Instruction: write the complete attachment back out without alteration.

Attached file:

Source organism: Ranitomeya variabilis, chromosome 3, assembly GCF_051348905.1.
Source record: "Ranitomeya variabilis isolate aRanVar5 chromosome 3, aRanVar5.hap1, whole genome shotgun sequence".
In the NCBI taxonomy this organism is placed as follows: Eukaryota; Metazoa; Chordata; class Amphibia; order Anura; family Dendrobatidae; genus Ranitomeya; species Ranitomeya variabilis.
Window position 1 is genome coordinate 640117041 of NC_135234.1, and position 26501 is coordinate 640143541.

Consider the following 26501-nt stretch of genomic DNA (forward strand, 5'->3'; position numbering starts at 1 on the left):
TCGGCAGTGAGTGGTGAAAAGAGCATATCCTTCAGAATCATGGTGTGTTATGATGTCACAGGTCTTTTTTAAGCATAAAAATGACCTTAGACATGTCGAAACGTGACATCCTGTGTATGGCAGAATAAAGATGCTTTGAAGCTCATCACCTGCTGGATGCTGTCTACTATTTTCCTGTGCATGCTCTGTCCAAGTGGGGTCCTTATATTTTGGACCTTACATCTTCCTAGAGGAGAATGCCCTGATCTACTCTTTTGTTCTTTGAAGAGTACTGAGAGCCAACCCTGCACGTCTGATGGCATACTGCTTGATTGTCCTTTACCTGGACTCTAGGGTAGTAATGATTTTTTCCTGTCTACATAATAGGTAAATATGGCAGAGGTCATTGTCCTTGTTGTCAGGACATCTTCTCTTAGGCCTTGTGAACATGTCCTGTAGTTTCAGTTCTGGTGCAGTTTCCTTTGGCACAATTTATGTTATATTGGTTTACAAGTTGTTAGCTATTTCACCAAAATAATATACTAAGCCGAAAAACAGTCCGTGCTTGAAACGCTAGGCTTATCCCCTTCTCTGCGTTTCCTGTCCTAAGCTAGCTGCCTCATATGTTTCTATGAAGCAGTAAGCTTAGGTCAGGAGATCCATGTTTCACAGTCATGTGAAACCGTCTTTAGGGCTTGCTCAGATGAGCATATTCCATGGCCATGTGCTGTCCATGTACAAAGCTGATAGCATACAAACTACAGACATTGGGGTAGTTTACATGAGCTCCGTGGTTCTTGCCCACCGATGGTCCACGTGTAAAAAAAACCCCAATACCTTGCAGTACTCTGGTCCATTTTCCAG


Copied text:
Source organism: Ranitomeya variabilis, chromosome 3, assembly GCF_051348905.1.
Source record: "Ranitomeya variabilis isolate aRanVar5 chromosome 3, aRanVar5.hap1, whole genome shotgun sequence".
In the NCBI taxonomy this organism is placed as follows: Eukaryota; Metazoa; Chordata; class Amphibia; order Anura; family Dendrobatidae; genus Ranitomeya; species Ranitomeya variabilis.
Window position 1 is genome coordinate 640117041 of NC_135234.1, and position 26501 is coordinate 640143541.

Consider the following 26501-nt stretch of genomic DNA (forward strand, 5'->3'; position numbering starts at 1 on the left):
TCGGCAGTGAGTGGTGAAAAGAGCATATCCTTCAGAATCATGGTGTGTTATGATGTCACAGGTCTTTTTTAAGCATAAAAATGACCTTAGACATGTCGAAACGTGACATCCTGTGTATGGCAGAATAAAGATGCTTTGAAGCTCATCACCTGCTGGATGCTGTCTACTATTTTCCTGTGCATGCTCTGTCCAAGTGGGGTCCTTATATTTTGGACCTTACATCTTCCTAGAGGAGAATGCCCTGATCTACTCTTTTGTTCTTTGAAGAGTACTGAGAGCCAACCCTGCACGTCTGATGGCATACTGCTTGATTGTCCTTTACCTGGACTCTAGGGTAGTAATGATTTTTTCCTGTCTACATAATAGGTAAATATGGCAGAGGTCATTGTCCTTGTTGTCAGGACATCTTCTCTTAGGCCTTGTGAACATGTCCTGTAGTTTCAGTTCTGGTGCAGTTTCCTTTGGCACAATTTATGTTATATTGGTTTACAAGTTGTTAGCTATTTCACCAAAATAATATACTAAGCCGAAAAACAGTCCGTGCTTGAAACGCTAGGCTTATCCCCTTCTCTGCGTTTCCTGTCCTAAGCTAGCTGCCTCATATGTTTCTATGAAGCAGTAAGCTTAGGTCAGGAGATCCATGTTTCACAGTCATGTGAAACCGTCTTTAGGGCTTGCTCAGATGAGCATATTCCATGGCCATGTGCTGTCCATGTACAAAGCTGATAGCATACAAACTACAGACATTGGGGTAGTTTACATGAGCTCCGTGGTTCTTGCCCACCGATGGTCCACGTGTAAAAAAAACCCCAATACCTTGCAGTACTCTGGTCCATTTTCCAG